Some things he didn't say. First on the negative side, he didn't say that Russia has won, that they've emerged victorious, that the second military operation has been as successful as the first phase of the military operation. And that Ukraine has now been denazified, and the Russians in Donbas who had acts of genocide committed against them have been protected. Again, all would've been fake news, but Putin has control of all state media in the country. And there isn't any other kind at this point. That could have been the basis for a frozen conflict, even negotiations on a ceasefire. That's not where we are at all. That's the negative side.
The positive side, the UK and their general intelligence had come out a week ago and said that there was a plan for an announcement of a general mobilization of Russian troops. Putin did not do that, nor did he announce an escalation of broad war footing against NATO. The propaganda value against NATO continues to be high. The sense that this is a fight that is absolutely necessary for the Russians and that they have to emerge victorious, that is the case. But it's still the actual war goals for the Russians continue to be vague, giving Putin significant flexibility in how he reacts to what happens on the ground, both in Ukraine and more broadly over the course of the coming weeks and months.
So what would I say? I think that it makes me not more positive in any way about the Russia-Ukraine fight, but rather it does give us at least for the next few weeks, a little more clarity on what the parameters of the conflict are likely to be. Right now, Russia's taking about one to two kilometers of land on the ground in Luhansk and Donetsk, around the Donbas. Every day they're losing some territory around Kharkiv, which is just outside, to the northwest of the Donbas.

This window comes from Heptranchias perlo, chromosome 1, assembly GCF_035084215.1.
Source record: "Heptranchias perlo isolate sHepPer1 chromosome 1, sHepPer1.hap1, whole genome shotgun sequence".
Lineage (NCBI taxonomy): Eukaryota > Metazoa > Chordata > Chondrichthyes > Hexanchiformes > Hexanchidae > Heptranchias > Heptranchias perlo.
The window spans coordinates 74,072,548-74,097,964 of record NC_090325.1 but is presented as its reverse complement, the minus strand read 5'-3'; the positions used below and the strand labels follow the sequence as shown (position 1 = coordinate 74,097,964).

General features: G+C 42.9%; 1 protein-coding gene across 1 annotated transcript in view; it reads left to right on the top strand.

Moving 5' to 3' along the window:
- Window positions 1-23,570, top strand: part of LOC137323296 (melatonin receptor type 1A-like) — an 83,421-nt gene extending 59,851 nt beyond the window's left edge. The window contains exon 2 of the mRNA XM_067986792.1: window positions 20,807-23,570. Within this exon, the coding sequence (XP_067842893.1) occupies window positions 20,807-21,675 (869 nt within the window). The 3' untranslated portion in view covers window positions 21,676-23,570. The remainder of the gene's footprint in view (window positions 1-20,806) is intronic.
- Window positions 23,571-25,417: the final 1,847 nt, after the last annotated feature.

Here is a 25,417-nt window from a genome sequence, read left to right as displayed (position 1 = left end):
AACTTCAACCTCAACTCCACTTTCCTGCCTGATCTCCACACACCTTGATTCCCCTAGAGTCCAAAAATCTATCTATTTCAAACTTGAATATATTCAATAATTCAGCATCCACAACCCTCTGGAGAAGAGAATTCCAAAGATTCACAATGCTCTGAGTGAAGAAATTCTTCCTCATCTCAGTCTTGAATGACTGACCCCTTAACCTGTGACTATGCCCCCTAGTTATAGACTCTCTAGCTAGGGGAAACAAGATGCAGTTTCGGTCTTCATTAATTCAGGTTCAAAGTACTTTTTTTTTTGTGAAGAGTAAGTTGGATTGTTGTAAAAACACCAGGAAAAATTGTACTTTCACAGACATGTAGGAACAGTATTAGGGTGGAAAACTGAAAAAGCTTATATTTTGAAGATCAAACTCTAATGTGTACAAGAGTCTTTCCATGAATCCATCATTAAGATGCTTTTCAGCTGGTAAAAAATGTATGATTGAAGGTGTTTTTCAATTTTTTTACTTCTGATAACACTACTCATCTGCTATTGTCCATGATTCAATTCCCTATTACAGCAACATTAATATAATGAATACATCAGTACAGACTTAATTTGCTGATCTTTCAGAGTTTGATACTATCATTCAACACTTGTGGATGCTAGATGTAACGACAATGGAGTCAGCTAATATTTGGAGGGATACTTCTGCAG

To the Ukrainians the fact that there is no general mobilization means that Ukraine with better arms and much higher morale, should be able to start counter attacking in the Donbas probably at some point in June. So maybe the Russians can take all of it, but then the Ukrainians are going to bring the fight to them, as they already have surrounding Kyiv and in Kharkiv.
What that means to me, at a minimum, we're talking about fighting primarily in the Donbas over the course of the coming weeks and months with not a lot of understanding of what's going to happen between Russia and NATO as Finland and Sweden join, and as we continue to see escalation in sanctions against the Russians from the G7, from the Europeans, from the United States, and as we see escalation in the military support that's being provided from NATO and aligned countries into Ukraine.
I think one important point that was raised was that Putin described in the Donbas, the Russians as fighting for their own territory. And that makes clear from Putin something that I've certainly been presuming over the course of the past two, three months, which is that the intention is to either fully recognize the expanded Donbas as independent, or to formally annex. All of which baseline are unacceptable for the Ukrainians. So making very clear that a very significant piece of Ukrainian territory is going to be permanently occupied from the perspective of the Russians. That is what Putin's goal continues to be, irrespective of how badly his troops are fighting on the ground.